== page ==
On appeal, Judge Kavanaugh vacated the District Court’s injunction, arguing that “accepting the wishes of patients who lack, and have always lacked the mental capacity to make medical decisions does not make logical sense.” That stands in contrast to even the most conservative interpretations of the laws that existed at the time, which required two separate health professionals to determine whether a patient had the capacity to make medical decisions before every procedure. The lifetime pass Kavanaugh seems to be arguing for, which would allow doctors to perform any procedures they wanted on a person who was once ruled unfit, does not exist.

One hundred years ago, Kavanaugh’s ruling would have been at home on the Supreme Court. In the 1920’s, in the famous 8-1 ruling of Buck v. Bell, the Supreme Court found a Virginia statute that allowed for the sexual sterilization of a third generation, “feebleminded” women was constitutional because “three generations of imbeciles are enough.”

For context, when the Supreme Court made that ruling, John Scopes had recently been put on trial for teaching evolution in public schools. Penicillin hadn’t been invented. It was still illegal in most states to marry someone of a different race. There was no such thing as a chocolate chip cookie, Scotch tape, or the Golden Gate Bridge. We didn’t know Pluto existed.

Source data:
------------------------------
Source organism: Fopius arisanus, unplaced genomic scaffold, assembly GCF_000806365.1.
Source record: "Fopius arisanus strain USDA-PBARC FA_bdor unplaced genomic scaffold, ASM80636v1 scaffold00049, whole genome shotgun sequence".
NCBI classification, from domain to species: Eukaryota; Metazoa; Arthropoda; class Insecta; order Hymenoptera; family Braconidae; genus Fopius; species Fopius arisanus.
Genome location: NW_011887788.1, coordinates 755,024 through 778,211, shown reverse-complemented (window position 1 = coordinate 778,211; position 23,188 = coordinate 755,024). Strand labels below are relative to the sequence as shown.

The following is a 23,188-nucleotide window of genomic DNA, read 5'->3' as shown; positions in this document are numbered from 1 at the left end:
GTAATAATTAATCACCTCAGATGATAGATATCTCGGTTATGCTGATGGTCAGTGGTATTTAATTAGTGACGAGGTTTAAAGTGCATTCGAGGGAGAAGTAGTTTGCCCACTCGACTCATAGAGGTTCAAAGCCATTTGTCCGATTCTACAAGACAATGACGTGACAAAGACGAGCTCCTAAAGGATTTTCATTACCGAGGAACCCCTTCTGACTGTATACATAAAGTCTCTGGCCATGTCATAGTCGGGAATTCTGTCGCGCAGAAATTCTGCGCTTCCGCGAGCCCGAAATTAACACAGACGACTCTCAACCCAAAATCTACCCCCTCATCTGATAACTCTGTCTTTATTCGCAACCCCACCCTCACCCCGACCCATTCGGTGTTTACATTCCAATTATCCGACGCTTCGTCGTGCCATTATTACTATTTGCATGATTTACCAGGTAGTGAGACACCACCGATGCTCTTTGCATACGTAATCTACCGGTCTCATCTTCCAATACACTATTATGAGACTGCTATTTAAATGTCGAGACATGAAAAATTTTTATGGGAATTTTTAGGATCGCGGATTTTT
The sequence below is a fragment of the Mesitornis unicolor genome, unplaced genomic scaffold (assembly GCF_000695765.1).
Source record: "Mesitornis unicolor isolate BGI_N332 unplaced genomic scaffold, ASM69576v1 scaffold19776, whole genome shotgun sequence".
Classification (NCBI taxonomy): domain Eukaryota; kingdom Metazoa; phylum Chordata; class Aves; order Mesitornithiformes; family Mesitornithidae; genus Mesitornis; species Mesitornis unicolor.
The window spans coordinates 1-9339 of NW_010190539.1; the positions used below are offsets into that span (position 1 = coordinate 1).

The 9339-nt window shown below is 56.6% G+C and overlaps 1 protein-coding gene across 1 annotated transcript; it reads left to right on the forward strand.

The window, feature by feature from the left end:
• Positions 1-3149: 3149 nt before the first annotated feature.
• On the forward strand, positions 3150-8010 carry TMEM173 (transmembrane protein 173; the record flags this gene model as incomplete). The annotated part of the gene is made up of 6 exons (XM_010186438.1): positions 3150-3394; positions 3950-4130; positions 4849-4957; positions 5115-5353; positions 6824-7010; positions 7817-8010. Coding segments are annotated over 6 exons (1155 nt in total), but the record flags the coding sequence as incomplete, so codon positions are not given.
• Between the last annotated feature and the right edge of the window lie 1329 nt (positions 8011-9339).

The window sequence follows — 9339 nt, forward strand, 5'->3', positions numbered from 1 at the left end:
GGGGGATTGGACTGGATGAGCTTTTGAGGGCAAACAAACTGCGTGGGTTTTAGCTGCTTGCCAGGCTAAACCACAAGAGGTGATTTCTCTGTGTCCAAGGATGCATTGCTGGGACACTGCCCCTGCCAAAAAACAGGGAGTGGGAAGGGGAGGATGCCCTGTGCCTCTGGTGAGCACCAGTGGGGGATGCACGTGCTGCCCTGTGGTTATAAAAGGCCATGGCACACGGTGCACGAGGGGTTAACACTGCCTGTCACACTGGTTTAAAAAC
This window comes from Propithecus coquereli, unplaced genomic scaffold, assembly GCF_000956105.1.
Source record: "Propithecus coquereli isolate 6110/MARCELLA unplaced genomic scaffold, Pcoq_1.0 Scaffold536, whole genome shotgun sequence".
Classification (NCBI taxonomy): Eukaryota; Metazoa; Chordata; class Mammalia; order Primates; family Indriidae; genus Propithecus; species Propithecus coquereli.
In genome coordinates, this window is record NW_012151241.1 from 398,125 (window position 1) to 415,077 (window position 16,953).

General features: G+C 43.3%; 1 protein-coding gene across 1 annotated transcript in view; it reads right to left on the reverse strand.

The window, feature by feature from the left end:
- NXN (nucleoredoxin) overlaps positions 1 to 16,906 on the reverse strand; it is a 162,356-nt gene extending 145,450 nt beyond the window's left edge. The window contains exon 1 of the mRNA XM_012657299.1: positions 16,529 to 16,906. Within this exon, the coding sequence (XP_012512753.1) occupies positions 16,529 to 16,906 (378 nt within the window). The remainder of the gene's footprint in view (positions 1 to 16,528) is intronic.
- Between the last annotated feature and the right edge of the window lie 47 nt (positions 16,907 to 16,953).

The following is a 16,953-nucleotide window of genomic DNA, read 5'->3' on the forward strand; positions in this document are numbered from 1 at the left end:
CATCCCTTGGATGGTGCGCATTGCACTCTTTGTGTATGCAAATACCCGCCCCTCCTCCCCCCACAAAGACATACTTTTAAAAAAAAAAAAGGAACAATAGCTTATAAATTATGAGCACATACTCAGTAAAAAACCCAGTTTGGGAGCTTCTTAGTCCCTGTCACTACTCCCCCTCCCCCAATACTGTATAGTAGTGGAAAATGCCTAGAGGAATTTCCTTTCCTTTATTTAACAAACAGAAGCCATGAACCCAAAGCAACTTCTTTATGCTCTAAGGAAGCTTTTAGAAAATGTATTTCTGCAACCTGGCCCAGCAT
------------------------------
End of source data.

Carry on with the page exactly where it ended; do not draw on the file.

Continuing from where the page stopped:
The 57 million Americans with disabilities are bracing themselves

We’ve made progress since then. Twenty-eight years ago, the Americans with Disabilities Act granted people with disabilities access to society. The Individuals with Disabilities Education Act expanded the right to an education 43 years ago, and the Olmstead v. L.C. decision gave disabled people the right to live in their communities 19 years ago. All that will be meaningless the moment Kavanaugh is given a seat on the Supreme Court that allows him to rule that disabled Americans are not capable of deciding what’s best for them. It’s not hard to imagine that happening. He could rule that it’s okay for teachers to use seclusion and restraint because they know what’s best for the treatment of disabled children in school. He could say that community living isn’t the best option for someone successfully living in a home of their own because that’s what the nursing home lobby says.

As both Democrats and Republicans in the Senate gear up for what is likely to be a long hearing process, the 57 million Americans with disabilities are bracing themselves for the negative consequences of Judge Kavanaugh’s appointment. If that happens, the disability community’s history of activism in all forms—from their work to preserve the ACA, to fighting to end the use of electric shock therapy on children, to pushing for a fair day’s pay for a fair day’s work—shows that when it’s most needed, the moral arc of the universe can be bent into a ramp to achieve justice.


First Person

Watching Tucker Carlson Eats At My Soul. Here’s Why I Do It Anyway.